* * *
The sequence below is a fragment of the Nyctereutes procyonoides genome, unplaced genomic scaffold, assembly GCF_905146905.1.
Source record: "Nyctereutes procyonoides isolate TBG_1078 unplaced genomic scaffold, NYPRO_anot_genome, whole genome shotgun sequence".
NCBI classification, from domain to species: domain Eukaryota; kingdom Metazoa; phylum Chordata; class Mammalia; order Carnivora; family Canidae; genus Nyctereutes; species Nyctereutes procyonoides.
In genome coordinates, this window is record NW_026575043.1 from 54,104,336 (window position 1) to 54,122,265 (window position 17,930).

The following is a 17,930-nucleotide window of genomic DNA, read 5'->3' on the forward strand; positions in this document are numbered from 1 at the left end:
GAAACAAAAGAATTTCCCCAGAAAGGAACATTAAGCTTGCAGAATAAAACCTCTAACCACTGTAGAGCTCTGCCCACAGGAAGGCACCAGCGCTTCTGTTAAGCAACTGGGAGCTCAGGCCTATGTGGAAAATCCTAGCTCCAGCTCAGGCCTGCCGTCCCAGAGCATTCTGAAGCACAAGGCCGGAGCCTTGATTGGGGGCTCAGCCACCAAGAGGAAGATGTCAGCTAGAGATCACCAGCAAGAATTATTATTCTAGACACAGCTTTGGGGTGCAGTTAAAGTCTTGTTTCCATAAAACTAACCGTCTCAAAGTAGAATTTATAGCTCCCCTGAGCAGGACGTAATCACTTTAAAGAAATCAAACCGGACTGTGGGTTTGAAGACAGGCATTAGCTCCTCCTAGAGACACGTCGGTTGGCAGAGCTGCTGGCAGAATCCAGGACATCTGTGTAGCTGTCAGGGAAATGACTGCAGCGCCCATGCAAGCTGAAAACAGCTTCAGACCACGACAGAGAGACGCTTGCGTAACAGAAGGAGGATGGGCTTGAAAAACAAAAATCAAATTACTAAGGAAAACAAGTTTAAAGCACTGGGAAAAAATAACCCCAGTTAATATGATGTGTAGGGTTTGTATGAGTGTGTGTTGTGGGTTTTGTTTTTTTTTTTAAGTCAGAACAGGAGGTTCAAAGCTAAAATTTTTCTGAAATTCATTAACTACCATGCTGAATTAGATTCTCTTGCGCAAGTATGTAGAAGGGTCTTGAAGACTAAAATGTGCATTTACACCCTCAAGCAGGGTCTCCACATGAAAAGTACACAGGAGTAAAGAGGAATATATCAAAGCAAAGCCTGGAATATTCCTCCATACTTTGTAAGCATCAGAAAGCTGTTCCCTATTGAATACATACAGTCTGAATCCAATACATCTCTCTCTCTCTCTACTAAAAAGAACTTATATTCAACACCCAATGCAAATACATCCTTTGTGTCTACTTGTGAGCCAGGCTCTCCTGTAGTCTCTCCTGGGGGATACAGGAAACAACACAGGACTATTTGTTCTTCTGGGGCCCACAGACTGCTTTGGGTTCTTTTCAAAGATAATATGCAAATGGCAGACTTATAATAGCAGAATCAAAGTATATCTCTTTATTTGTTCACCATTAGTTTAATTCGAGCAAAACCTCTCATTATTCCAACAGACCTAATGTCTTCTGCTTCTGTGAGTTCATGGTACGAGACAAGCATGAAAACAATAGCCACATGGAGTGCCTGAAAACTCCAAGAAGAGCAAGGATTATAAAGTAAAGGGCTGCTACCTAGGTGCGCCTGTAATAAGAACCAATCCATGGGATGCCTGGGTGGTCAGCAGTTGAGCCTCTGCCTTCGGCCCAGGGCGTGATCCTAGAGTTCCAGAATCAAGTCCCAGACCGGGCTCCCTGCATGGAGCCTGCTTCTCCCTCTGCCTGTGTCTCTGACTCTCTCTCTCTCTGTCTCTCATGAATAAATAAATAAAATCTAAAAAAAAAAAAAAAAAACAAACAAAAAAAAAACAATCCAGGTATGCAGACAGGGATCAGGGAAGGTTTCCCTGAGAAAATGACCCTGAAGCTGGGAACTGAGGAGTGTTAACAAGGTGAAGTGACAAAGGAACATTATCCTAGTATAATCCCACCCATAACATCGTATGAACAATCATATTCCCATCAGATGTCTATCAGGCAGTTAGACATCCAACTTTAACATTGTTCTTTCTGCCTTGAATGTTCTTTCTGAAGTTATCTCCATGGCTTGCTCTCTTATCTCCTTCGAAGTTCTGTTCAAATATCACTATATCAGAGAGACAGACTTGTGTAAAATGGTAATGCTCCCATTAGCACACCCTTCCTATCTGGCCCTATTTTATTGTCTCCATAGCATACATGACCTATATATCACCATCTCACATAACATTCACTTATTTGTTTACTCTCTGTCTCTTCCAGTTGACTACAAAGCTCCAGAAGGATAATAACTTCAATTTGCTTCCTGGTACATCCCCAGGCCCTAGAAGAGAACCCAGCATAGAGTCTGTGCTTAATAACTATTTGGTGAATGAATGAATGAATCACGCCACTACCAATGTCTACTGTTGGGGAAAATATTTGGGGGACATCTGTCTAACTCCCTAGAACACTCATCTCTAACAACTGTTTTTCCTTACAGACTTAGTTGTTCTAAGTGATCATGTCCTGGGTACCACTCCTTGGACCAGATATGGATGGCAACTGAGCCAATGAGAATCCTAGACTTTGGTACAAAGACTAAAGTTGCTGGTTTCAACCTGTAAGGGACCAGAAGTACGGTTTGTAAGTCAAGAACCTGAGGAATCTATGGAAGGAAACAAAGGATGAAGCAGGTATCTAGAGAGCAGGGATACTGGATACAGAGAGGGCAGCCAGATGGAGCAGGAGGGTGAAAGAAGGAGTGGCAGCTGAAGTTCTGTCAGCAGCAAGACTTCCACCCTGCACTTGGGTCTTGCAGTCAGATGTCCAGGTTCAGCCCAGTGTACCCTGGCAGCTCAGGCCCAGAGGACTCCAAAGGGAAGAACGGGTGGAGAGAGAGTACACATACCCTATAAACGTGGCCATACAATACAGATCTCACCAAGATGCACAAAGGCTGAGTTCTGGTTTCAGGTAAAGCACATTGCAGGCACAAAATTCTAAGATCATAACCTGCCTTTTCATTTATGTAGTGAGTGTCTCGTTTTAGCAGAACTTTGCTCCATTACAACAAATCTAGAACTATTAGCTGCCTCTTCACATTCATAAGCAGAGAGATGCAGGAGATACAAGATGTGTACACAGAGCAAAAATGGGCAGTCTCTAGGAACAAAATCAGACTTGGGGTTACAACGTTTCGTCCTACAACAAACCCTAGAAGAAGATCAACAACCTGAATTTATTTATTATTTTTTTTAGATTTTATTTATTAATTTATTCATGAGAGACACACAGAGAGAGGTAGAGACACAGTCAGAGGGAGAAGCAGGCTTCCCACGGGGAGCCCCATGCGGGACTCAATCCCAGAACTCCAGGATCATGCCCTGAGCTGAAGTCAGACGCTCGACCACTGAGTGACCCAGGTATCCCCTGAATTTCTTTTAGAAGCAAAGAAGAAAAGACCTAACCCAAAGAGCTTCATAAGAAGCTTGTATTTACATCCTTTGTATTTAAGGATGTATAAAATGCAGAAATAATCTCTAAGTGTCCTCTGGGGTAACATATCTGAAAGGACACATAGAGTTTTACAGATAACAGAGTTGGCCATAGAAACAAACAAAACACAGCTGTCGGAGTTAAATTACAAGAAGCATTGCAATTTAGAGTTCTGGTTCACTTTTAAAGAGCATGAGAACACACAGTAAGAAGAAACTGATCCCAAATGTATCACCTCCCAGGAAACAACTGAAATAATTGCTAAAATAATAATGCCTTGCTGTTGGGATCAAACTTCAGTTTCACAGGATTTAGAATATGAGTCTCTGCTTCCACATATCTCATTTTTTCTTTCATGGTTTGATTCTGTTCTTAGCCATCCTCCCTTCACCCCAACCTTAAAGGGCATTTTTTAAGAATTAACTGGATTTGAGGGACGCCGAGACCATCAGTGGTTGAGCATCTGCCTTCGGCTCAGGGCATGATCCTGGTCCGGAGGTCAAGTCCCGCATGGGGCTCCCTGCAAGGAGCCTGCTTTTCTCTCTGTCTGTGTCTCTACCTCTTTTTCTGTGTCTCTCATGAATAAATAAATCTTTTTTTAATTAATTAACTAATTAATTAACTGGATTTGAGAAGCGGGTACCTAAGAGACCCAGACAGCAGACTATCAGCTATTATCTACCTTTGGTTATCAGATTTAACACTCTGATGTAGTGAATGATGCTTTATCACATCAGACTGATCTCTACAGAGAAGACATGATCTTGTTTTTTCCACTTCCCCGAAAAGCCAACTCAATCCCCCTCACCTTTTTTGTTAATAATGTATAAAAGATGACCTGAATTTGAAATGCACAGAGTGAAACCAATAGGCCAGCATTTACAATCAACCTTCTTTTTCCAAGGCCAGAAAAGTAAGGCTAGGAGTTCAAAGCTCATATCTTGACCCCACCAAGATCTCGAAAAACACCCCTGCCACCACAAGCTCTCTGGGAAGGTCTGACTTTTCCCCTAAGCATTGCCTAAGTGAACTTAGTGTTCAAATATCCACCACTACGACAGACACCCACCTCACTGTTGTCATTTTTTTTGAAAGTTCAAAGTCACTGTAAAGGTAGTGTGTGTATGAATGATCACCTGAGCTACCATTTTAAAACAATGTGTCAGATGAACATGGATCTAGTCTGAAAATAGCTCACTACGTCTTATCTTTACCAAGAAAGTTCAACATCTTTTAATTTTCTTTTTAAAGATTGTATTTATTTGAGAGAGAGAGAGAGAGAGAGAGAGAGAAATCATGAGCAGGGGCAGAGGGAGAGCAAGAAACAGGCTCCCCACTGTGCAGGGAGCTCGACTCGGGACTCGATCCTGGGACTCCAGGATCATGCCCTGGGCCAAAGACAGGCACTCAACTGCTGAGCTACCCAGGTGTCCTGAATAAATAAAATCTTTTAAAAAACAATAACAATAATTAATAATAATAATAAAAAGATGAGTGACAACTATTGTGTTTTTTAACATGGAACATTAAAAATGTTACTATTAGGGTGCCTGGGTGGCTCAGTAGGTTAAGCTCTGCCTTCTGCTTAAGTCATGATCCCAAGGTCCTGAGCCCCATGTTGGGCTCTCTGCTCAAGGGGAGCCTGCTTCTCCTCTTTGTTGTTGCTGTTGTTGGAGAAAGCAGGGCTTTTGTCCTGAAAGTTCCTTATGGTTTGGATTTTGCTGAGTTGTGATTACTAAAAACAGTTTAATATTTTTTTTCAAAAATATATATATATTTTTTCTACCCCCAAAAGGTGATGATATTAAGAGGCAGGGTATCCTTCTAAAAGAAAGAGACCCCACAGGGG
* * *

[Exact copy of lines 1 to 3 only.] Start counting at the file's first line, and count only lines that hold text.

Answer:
The sequence below is a fragment of the Nyctereutes procyonoides genome, unplaced genomic scaffold, assembly GCF_905146905.1.
Source record: "Nyctereutes procyonoides isolate TBG_1078 unplaced genomic scaffold, NYPRO_anot_genome, whole genome shotgun sequence".
NCBI classification, from domain to species: domain Eukaryota; kingdom Metazoa; phylum Chordata; class Mammalia; order Carnivora; family Canidae; genus Nyctereutes; species Nyctereutes procyonoides.